L'égalité économique, un facteur indispensable pour préserver la biodiversité
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Article Index
Equality and Plant Conservation by Countries
Equality and Plant Conservation by Countries
Demographic pressure, a product of inequality
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Research has shown a strong empirical link between economic inequality and biodiversity loss. Gender equality helps stabilize human population growth and mitigate the pressure on other species and on natural resources. A minimum level of equality also appears necessary to successfully manage renewable natural resources for the benefit of all.

Economic equality, a worthy political goal in its own right, also greatly benefits the individual health of, and social harmony among, human beings (Wilkinson and Pickett, 2009). Might equality also promote environmental quality? Theorists and empiricists have debated this question for several decades now (for example, Olson, 1965; Boyce, 1994; Baland et al., 2007). In 2007, Mikkelson et al. reported a strong empirical link between economic inequality and biodiversity loss - in other words, a strongly positive relationship between equality and biodiversity (Mikkelson et al., 2007). They found such a relationship at two different scales: across countries throughout the world, and states throughout the US.

This chapter builds upon Mikkelson et al. (2007) in several ways. First, we examine subsequent analyses of equality-biodiversity links among different countries. We do not know of any further published studies of such links among different states or provinces within any country. One of the subsequent between-country analyses affirms a positive connection between equality and biodiversity (Holland et al., 2009), while the other denies such a connection (Pandit and Laband, 2009). This chapter thus first aims to explain this contrast. Second, we speculate about pathways through which equality may benefit biodiversity. These potential mechanisms partially overlap with linkages between biodiversity and poverty (Roe, 2010; Roe and Walpole, 2011; Billé et al., 2012), on one hand, and biodiversity and wealth or over-consumption (Sukhdev, 2010; Mikkelson, in review), on the other. Their identification could have a marked effect on public policy.

Third, we make a few suggestions about how to get economic equality onto the biodiversity protection agenda. Fourth and finally, we offer some thoughts about how best to achieve equality. While progressive taxation leaps first to many people's minds, deeper political and economic changes seem needed to ensure equality in the long term. We focus here on worker cooperatives - a far more egalitarian, and surprisingly competitive, form of business organization relative to typical corporations. A crucial defining feature of cooperatives - whether worker, consumer, or community co-ops - is that they operate democratically, i.e., one person, one vote (UN, 2012). In contrast, typical corporations (which we henceforth call "corporations" for short) not only subordinate workers to both managers and shareholders (Glasbeek, 2002), but also place ultimate control in the hands of the shareholders on a plutocratic basis - one dollar, one vote. Shifting the economy from corporations to co-ops will require changes in law and policy at all levels of government - local, regional, national and international (Schweickart, 2011).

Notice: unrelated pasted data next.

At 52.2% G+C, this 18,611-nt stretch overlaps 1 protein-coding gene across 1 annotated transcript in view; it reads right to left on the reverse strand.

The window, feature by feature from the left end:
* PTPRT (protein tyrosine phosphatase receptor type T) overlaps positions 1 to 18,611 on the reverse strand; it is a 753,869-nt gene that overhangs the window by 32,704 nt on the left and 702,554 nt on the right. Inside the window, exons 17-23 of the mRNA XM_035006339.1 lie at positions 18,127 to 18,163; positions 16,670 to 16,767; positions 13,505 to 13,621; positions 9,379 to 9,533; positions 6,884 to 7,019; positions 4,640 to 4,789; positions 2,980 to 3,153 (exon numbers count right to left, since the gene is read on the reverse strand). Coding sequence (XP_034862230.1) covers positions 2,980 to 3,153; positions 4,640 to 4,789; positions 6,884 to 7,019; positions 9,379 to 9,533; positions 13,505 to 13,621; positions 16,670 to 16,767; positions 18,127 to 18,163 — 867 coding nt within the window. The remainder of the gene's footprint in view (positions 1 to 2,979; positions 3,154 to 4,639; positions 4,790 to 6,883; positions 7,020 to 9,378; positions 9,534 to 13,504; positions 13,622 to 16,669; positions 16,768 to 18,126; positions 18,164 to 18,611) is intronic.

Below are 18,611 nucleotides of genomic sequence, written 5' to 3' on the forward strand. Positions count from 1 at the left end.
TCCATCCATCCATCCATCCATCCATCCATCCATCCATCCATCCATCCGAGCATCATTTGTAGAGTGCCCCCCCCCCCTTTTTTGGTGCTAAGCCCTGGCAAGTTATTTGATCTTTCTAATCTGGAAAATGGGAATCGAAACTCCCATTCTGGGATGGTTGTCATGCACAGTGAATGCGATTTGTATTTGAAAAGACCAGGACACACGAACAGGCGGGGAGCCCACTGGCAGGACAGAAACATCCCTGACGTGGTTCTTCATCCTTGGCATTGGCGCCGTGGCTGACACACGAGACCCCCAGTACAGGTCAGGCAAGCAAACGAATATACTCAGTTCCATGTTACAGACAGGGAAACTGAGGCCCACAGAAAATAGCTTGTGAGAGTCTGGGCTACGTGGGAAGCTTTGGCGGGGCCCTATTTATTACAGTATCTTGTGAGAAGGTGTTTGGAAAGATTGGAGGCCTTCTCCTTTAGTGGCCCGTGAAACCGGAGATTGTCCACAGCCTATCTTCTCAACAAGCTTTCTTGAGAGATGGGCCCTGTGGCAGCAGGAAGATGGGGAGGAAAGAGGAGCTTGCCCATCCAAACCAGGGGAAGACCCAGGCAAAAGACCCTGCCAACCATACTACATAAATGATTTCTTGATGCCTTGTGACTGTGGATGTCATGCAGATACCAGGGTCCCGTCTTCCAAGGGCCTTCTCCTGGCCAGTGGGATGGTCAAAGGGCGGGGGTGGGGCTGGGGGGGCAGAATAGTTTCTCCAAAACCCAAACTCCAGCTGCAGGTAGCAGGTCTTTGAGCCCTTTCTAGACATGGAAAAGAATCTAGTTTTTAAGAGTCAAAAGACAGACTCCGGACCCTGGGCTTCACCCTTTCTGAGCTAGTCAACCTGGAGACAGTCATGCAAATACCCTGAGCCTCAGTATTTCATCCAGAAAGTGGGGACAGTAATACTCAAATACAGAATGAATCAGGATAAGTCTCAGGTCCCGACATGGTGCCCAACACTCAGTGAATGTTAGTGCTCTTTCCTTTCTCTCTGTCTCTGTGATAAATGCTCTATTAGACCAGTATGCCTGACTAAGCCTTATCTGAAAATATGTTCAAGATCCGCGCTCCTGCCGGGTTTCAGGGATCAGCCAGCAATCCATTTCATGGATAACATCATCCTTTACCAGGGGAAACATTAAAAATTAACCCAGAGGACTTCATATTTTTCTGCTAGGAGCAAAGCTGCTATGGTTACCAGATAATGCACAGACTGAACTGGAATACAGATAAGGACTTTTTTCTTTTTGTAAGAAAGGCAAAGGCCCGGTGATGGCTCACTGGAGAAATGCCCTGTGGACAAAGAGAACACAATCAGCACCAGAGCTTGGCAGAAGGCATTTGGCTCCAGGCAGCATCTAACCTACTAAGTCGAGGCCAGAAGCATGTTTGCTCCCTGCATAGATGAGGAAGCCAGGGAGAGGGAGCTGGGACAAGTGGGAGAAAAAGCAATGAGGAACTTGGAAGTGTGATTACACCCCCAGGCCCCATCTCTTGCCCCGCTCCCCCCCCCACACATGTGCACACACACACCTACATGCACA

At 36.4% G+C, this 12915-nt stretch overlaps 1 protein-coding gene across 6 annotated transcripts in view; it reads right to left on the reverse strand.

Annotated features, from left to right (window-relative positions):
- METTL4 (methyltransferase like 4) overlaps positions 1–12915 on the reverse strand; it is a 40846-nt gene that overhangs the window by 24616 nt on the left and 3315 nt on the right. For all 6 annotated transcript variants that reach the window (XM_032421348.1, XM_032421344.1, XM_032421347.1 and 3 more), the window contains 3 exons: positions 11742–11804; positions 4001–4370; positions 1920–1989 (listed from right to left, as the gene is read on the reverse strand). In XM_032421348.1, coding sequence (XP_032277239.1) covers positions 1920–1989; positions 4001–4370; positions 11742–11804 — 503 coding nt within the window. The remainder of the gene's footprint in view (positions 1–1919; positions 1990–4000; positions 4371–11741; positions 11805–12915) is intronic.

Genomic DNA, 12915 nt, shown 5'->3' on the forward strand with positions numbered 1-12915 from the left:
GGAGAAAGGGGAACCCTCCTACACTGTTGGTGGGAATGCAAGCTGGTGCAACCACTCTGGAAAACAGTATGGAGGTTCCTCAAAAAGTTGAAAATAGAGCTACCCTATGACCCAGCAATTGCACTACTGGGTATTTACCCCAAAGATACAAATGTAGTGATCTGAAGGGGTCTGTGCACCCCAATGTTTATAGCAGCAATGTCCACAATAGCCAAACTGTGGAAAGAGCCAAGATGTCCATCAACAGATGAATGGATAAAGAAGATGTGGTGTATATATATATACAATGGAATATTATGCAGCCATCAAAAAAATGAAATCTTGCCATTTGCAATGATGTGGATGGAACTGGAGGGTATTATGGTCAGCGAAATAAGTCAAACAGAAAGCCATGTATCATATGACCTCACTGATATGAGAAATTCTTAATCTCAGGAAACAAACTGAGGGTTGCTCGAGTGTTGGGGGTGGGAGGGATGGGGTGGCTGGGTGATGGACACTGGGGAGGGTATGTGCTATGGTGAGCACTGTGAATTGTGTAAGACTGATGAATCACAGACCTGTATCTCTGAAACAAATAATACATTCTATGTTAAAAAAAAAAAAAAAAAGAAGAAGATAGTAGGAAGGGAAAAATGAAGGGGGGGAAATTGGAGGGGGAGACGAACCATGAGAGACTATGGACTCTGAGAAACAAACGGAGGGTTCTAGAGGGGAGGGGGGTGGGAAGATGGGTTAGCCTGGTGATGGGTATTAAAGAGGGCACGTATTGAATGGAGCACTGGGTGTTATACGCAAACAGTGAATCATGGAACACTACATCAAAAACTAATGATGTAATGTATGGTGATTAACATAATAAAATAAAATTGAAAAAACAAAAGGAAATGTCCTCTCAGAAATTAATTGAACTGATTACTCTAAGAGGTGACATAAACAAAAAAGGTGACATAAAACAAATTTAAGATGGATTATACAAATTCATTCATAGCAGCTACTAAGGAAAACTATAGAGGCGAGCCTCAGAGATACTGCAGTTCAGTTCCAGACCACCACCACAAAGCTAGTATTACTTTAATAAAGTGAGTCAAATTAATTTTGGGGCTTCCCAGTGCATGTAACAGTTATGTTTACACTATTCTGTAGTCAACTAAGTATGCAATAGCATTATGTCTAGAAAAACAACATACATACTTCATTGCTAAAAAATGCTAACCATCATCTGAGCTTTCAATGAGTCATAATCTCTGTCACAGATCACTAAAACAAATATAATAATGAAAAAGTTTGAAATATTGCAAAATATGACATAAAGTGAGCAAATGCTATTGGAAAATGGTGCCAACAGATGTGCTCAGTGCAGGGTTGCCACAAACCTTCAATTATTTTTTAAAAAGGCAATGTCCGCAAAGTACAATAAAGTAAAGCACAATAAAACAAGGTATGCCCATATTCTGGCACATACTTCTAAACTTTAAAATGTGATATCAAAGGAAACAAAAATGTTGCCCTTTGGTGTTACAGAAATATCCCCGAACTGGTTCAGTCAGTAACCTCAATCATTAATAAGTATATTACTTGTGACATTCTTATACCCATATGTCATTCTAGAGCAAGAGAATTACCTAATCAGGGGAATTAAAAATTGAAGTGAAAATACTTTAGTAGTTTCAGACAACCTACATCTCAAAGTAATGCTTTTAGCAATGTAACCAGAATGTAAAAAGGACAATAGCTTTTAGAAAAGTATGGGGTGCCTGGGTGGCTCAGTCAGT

Recent controversy and future research: A case of non-monotonic improvement in data quality

As mentioned above, Mikkelson et al. (2007) found an equality-biodiversity link both among countries and among US states. But country-level data, in particular - on both economic equality and biological diversity - tend to be incomplete and inconsistent. Mikkelson et al., as well as Holland et al. (2009), and Pandit and Laband (2009), all drew upon the best data available at the time, produced by the Pitt Inequality Project (PIP) and the International Union for the Conservation of Nature (IUCN). However, they used very different versions of the PIP data.

The PIP corrected for several kinds of inconsistency between assessments of income inequality in different countries (Babones and Alvarez-Rivadulla, 2007). After performing these corrections, the PIP made three different data sets available. Mikkelson et al. used one of these, the Standardized Income Distribution Database, Version 1.0 (SIDD-1; see Reference # 17 in Mikkelson et al.). The SIDD-1 included corrected values for only those country-year combinations in which inequality had actually been measured. Holland et al. also made clear that they used only those measured country-year combinations (see p. 4), though they did not specify whether they drew from the original SIDD-1 or its revision, the SIDD-2. Pandit and Laband, in contrast, used the SIDD-3 (see p. 3222), which extrapolated and/or interpolated each country's inequality figures to yield estimates for every year from 1955 to 2005.